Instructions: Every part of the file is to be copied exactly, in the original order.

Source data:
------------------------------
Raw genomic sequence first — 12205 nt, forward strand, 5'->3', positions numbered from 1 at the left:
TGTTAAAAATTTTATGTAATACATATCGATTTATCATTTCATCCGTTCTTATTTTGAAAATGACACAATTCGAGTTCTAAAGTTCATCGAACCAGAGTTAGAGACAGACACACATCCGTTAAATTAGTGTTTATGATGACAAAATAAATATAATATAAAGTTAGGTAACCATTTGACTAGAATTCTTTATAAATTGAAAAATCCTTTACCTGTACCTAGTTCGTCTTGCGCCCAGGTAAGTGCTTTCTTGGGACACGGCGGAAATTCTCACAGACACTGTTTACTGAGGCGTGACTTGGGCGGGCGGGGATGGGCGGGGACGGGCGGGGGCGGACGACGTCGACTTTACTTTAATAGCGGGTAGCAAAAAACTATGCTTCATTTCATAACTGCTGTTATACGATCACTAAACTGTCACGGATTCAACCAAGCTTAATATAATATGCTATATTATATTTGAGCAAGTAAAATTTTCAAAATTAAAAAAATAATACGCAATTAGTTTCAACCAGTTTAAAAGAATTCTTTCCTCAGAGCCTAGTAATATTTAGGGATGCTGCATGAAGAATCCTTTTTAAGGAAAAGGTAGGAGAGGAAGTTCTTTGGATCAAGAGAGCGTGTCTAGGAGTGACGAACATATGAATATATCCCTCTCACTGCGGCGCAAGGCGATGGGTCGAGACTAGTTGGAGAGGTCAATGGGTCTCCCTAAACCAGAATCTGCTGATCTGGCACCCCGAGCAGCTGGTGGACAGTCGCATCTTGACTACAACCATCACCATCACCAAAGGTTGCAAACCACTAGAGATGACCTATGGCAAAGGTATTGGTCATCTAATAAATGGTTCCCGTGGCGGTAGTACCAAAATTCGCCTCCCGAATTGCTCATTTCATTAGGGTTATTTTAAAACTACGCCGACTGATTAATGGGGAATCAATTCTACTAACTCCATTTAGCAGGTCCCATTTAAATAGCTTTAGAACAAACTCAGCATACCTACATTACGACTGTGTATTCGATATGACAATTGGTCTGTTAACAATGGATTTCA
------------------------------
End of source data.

Raw genomic sequence first — 12205 nt, forward strand, 5'->3', positions numbered from 1 at the left:
TGTTAAAAATTTTATGTAATACATATCGATTTATCATTTCATCCGTTCTTATTTTGAAAATGACACAATTCGAGTTCTAAAGTTCATCGAACCAGAGTTAGAGACAGACACACATCCGTTAAATTAGTGTTTATGATGACAAAATAAATATAATATAAAGTTAGGTAACCATTTGACTAGAATTCTTTATAAATTGAAAAATCCTTTACCTGTACCTAGTTCGTCTTGCGCCCAGGTAAGTGCTTTCTTGGGACACGGCGGAAATTCTCACAGACACTGTTTACTGAGGCGTGACTTGGGCGGGCGGGGATGGGCGGGGACGGGCGGGGGCGGACGACGTCGACTTTACTTTAATAGCGGGTAGCAAAAAACTATGCTTCATTTCATAACTGCTGTTATACGATCACTAAACTGTCACGGATTCAACCAAGCTTAATATAATATGCTATATTATATTTGAGCAAGTAAAATTTTCAAAATTAAAAAAATAATACGCAATTAGTTTCAACCAGTTTAAAAGAATTCTTTCCTCAGAGCCTAGTAATATTTAGGGATGCTGCATGAAGAATCCTTTTTAAGGAAAAGGTAGGAGAGGAAGTTCTTTGGATCAAGAGAGCGTGTCTAGGAGTGACGAACATATGAATATATCCCTCTCACTGCGGCGCAAGGCGATGGGTCGAGACTAGTTGGAGAGGTCAATGGGTCTCCCTAAACCAGAATCTGCTGATCTGGCACCCCGAGCAGCTGGTGGACAGTCGCATCTTGACTACAACCATCACCATCACCAAAGGTTGCAAACCACTAGAGATGACCTATGGCAAAGGTATTGGTCATCTAATAAATGGTTCCCGTGGCGGTAGTACCAAAATTCGCCTCCCGAATTGCTCATTTCATTAGGGTTATTTTAAAACTACGCCGACTGATTAATGGGGAATCAATTCTACTAACTCCATTTAGCAGGTCCCATTTAAATAGCTTTAGAACAAACTCAGCATACCTACATTACGACTGTGTATTCGATATGACAATTGGTCTGTTAACAATGGATTTCA